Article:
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Texas’s political divide over Uvalde response

Protecting Texas lives is not partisan. But determining how to do it is.

DALLAS — The May 24 mass murder at a Uvalde elementary school seems to be a call to action for Texans of all political persuasions.

Elected leaders on both sides of the aisle say change is necessary and a sense of urgency is shared.

But a clear divide is emerging over what kind of action to take.

“Blaming doors for killing 19 kids is a ridiculous excuse to try to avoid the real problem,” said State Rep. Julie Johnson, a Democrat from Farmers Branch. 

Johnson and fellow House Democrat Rafael Anchia, a representative from Dallas, attended a forum hosted by Carrollton Farmers Branch ISD on Tuesday. 

They learned about campus policies and procedures and heard parents raise serious concerns about safety. 

Some teachers in the district were moved to tears as they admitted they fear for their lives and the lives of their students.

Every politician's constituents have a myriad of opinions on how to prevent another mass school shooting.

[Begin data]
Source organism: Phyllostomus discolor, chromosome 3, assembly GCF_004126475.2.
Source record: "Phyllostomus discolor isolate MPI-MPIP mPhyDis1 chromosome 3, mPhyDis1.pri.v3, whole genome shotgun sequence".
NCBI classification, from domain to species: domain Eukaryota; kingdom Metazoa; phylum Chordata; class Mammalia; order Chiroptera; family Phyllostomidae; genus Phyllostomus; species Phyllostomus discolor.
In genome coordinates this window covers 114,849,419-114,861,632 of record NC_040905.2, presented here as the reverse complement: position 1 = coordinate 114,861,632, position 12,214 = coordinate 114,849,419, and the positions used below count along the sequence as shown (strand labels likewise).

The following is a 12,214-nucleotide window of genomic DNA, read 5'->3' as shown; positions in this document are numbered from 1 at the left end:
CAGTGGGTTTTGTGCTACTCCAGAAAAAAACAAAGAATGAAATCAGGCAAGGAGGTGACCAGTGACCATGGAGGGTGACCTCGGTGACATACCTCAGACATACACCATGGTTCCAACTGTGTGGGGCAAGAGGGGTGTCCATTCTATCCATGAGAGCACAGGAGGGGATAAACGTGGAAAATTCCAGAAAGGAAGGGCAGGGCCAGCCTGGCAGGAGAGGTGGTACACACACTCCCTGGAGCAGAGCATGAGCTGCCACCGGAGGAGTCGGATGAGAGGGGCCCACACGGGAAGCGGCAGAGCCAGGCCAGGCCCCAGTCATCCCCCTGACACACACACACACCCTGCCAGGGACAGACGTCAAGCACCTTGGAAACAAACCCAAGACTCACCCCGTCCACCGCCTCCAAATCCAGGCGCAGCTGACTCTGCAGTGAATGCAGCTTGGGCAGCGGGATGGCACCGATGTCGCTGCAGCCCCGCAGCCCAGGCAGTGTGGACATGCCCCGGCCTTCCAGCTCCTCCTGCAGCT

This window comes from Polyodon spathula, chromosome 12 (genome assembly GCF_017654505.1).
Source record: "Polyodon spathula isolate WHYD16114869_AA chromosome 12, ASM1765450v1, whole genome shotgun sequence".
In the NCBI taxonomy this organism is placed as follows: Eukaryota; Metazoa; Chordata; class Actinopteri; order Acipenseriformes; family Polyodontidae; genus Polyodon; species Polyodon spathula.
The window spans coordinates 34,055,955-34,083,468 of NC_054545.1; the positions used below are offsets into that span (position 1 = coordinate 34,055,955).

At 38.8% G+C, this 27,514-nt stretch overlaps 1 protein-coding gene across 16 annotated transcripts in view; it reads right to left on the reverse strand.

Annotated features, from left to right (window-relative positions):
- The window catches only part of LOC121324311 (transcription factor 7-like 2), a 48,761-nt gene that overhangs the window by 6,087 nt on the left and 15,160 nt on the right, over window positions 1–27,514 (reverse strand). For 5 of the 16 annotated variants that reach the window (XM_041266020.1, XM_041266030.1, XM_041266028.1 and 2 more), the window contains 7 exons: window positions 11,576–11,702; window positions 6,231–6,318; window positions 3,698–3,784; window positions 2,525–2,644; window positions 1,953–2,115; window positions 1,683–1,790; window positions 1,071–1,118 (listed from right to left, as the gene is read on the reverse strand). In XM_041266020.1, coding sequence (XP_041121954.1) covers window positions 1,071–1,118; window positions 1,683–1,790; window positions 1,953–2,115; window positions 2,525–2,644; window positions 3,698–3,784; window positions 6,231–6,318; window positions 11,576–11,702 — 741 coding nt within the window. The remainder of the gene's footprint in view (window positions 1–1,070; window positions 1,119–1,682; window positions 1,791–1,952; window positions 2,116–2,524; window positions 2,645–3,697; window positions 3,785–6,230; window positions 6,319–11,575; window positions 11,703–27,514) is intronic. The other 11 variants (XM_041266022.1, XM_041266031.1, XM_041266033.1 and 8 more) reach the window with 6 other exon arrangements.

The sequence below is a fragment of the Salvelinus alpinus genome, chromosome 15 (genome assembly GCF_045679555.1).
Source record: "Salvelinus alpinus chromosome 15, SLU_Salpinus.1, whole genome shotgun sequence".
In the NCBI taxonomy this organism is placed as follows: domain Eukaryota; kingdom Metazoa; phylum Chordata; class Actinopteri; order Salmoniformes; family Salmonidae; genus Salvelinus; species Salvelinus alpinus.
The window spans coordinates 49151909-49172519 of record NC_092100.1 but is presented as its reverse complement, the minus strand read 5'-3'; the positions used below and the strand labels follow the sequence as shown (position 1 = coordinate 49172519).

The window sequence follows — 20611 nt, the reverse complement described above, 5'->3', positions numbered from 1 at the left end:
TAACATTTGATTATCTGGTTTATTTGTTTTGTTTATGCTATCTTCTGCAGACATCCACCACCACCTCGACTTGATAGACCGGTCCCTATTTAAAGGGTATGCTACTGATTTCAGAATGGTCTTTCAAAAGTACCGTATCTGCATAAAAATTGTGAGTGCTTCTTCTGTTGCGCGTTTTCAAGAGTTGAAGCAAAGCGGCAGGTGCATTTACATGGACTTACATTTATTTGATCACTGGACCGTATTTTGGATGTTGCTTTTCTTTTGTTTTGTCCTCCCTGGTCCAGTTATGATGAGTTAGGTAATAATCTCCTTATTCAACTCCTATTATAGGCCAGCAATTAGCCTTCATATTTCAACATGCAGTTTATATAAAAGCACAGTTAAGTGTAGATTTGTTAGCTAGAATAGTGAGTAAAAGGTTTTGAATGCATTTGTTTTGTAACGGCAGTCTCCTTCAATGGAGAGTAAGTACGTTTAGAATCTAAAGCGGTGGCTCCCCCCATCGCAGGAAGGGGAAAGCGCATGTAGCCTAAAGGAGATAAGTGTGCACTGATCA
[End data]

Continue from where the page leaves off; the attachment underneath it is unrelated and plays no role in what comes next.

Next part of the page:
But most Democrats seem convinced something needs to be done to address the accessibility of guns.

“I have a 19-year-old son,” Johnson said. “He’s not allowed to go buy a pack of Marlboros or a Coors Light, but he can go buy an AR-15. That makes no sense to me.”

So far, Texas Republicans have united around upgrading school security.

Governor Greg Abbott has sent multiple letters to top lawmakers and the heads of several agencies inside Texas with a clear focus on enhancing safety on campuses.

RELATED: 'Focus on the proper training' | Law enforcement, schools must take active shooter response classes, Abbott says

He’s called for random, unannounced spot checks on door locks. He’s ordered more active shooter training and asked the TEA to encourage more districts to arm more educators.

He’s also formed legislative committees to examine police training, mental health, and the role of social media.

“The governor has done a great job leading,” said State Rep. Matt Shaheen, (R) Plano, in an interview with WFAA’s Inside Texas Politics

“Make no mistake this is a very urgent matter. We’re working on it. This is going to be where we find facts, come up with proposals for legislation to keep our children safer, and we’re going to take action.”

Johnson said she’s having private conversations with Republican colleagues and “there seems to be agreement” on raising the age to purchase an AR-15.

Shaheen said he would “talk about any proposals that are out there," but he does not believe a special session on guns is needed.

“After 9/11, it’s not like we banned certain types of planes,” Shaheen said. “We made our airports safer. We made our planes safer. We looked at the individuals that were flying. We had no fly lists.”


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